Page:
Web page: http://springerlink.metapress.com/link.asp?id=112055
More information through EDIRC
References listed on IDEAS
Please report citation or reference errors to , or , if you are the registered author of the cited work, log in to your RePEc Author Service profile, click on "citations" and make appropriate adjustments.:
- Franklin Mixon & Chena Crocker & H. Black, 2005. "Pivotal power brokers: Theory and evidence on political fundraising," Public Choice, Springer, vol. 123(3), pages 477-493, June.
- Kroszner, Randall S & Stratmann, Thomas, 1998.
"Interest-Group Competition and the Organization of Congress: Theory and Evidence from Financial Services' Political Action Committees,"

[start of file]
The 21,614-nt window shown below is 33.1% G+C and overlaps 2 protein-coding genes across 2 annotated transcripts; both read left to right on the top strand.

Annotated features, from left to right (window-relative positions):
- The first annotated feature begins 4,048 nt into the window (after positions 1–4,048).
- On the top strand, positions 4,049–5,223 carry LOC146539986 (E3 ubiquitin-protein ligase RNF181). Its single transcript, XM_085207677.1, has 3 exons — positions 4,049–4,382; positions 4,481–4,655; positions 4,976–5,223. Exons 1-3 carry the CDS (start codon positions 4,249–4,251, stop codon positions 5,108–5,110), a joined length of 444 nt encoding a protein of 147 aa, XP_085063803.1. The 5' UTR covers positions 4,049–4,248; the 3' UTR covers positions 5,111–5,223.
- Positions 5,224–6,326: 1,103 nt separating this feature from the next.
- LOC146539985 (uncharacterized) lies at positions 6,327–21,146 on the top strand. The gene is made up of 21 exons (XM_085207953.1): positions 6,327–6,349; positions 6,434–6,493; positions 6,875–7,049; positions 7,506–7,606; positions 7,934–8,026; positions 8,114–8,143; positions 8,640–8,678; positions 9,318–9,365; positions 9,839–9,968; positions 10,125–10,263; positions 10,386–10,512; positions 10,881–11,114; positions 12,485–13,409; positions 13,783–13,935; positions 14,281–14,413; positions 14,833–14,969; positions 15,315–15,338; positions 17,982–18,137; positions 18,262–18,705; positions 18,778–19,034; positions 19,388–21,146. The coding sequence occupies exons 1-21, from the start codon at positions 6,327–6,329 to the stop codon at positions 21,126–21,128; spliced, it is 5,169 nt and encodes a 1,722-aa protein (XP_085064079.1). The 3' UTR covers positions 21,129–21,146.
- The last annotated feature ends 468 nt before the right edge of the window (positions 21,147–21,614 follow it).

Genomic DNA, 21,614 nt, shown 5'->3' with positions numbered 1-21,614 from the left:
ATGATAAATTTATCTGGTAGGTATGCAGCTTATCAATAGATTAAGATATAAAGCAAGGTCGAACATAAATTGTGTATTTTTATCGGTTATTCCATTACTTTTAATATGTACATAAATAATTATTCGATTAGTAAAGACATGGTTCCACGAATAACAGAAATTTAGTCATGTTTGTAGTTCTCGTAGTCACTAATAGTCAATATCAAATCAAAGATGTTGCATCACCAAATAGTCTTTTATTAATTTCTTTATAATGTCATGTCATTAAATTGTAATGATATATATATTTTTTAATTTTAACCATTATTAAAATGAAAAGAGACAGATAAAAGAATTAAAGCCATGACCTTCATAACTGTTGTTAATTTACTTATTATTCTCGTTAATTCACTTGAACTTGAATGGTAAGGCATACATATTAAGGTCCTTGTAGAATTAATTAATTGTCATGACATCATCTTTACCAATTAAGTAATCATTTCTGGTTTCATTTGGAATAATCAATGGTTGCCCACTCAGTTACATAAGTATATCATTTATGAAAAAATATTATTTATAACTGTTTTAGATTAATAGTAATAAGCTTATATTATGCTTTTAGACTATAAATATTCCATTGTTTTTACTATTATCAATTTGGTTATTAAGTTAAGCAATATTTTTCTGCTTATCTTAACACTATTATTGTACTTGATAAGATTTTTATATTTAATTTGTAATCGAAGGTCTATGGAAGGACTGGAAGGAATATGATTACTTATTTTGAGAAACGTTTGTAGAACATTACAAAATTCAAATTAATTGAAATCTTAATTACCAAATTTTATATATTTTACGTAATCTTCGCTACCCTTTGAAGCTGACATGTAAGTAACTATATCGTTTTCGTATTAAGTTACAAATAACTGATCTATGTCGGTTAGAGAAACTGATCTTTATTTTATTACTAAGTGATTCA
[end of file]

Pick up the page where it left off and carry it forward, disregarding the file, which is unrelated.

American Economic Review,
American Economic Association, vol. 88(5), pages 1163-87, December.
- Randall S. Kroszner & Thomas Stratmann, 1998. "Interest Group Competition and the Organization of Congress: Theory and Evidence from Financial Services' Political Action Committees," CRSP working papers 349, Center for Research in Security Prices, Graduate School of Business, University of Chicago.
- Randall S. Kroszner & Thomas Stratmann, 1996. "Interest Group Competition and the Organization of Congress:Theory And Evidence from Financial Services Political Action Committees," University of Chicago - George G. Stigler Center for Study of Economy and State 126, Chicago - Center for Study of Economy and State.
- Randall S. Kroszner & Thomas Stratmann, . "Interest Group Competition and the Organization of Congress: Theory and Evidence from Financial Services', Political Action Committees," CRSP working papers 465, Center for Research in Security Prices, Graduate School of Business, University of Chicago.